Experts

The typical parenting expert, like experts in other fields, is prone to sound exceedingly sure of himself. An expert doesn’t so much argue the various sides of an issue as plant his flag firmly on one side. That’s because an expert whose argument reeks of restraint or nuance often doesn’t get much attention. An expert must be bold if he hopes to alchemize his homespun theory into conventional wisdom. His best chance of doing so is to engage the public’s emotions, for emotion is the enemy of rational argument. And as emotions go, one of them—fear—is more potent than the rest. The superpredator, Iraqi weapons of mass destruction, mad-cow disease, crib death: how can we fail to heed the expert’s advice on these horrors when, like that mean uncle telling too-scary stories to too-young children, he has reduced us to quivers?

Steven D. Levitt

New economy

Everybody wants to know when the economy can reopen. In one sense, that’s the wrong question. The economy isn’t “closed.” Many essential businesses are still open. People still buy and sell things. Those sitting at home still engage in economic activity. But it is of a different nature, and the change creates costs.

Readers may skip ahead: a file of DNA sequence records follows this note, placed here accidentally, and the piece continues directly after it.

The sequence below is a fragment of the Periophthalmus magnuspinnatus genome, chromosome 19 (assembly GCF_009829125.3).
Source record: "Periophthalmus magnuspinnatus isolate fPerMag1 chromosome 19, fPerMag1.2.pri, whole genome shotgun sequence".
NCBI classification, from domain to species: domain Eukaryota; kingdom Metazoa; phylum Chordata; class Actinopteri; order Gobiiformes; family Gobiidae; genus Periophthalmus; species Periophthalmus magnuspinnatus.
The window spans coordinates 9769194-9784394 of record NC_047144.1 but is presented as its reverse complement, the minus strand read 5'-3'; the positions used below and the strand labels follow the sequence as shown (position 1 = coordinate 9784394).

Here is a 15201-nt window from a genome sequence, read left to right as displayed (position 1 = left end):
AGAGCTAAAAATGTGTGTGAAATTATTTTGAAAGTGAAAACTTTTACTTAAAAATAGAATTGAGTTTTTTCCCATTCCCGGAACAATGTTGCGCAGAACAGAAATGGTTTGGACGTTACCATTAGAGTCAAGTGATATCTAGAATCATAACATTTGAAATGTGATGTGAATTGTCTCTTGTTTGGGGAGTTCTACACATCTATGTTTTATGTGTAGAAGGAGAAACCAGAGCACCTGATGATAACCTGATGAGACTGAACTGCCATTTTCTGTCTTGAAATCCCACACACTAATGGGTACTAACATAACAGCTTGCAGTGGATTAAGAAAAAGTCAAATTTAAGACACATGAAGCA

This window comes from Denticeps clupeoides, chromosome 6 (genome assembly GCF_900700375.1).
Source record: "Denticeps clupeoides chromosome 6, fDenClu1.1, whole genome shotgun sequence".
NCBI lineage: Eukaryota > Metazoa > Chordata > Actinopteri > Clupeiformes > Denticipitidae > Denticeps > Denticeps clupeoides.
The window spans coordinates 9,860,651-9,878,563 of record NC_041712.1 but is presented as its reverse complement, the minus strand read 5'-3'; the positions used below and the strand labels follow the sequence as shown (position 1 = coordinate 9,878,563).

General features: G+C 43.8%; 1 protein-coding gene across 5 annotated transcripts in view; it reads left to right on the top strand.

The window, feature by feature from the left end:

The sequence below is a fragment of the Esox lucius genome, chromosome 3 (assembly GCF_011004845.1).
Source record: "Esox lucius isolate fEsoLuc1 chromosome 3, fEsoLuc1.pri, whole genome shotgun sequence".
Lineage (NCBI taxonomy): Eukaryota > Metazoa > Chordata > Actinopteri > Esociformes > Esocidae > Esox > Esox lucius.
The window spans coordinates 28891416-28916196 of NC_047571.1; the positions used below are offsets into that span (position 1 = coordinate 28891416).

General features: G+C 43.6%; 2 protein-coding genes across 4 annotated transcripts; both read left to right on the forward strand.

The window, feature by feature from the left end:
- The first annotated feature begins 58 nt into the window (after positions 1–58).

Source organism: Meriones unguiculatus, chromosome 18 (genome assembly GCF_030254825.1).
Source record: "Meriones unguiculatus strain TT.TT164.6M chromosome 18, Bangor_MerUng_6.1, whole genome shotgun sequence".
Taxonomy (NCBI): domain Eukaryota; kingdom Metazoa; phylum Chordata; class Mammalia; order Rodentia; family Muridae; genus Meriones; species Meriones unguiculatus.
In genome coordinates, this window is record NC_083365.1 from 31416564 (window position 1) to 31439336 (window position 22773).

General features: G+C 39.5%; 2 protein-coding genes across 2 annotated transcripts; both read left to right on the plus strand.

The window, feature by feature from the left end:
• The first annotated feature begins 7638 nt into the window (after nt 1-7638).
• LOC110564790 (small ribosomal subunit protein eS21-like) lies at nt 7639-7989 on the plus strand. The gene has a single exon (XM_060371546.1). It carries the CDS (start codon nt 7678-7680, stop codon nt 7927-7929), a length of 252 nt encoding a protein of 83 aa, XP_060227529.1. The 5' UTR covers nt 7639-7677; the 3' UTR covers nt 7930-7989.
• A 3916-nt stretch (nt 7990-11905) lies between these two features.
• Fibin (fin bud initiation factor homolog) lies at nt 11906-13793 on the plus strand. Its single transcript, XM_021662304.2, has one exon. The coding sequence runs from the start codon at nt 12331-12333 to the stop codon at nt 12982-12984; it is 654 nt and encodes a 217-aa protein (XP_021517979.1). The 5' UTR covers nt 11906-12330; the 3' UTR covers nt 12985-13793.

So what we’re really asking is when the previously normal economy will be back. The answer is “never,” I’m afraid. We will return to something quite different and  as yet unknown.

John Mauldin

Viral Thoughts (mindmap)

Sensory input

As I passed walls of drawers inside a dimly lit, crowded corridor, the sounds of people levels below looking at the great stuffed elephant faded. I began to feel claustrophobic. I remembered being so desperate for sensory input after eight hours of class inside this place that when I finally escaped at the end of the day, crowded sidewalks were welcome, the noise of traffic a relief.

Patricia Cornwell | All That Remains

 

Injuries

I really could not remember exactly what had been said or explain what had gone wrong. We fought when we weren’t sure what we were fighting about until the focus became our injuries and not the differences that had caused them.

Patricia Cornwell | All That Remains

Errors

A little defensive strategy was in order. Criminals who escape apprehension are not perfect but lucky. They make mistakes. All of them do. The problem is recognizing the errors, realizing their significance, and determining what was intentional and what was not.

Patricia Cornwell | All That Remains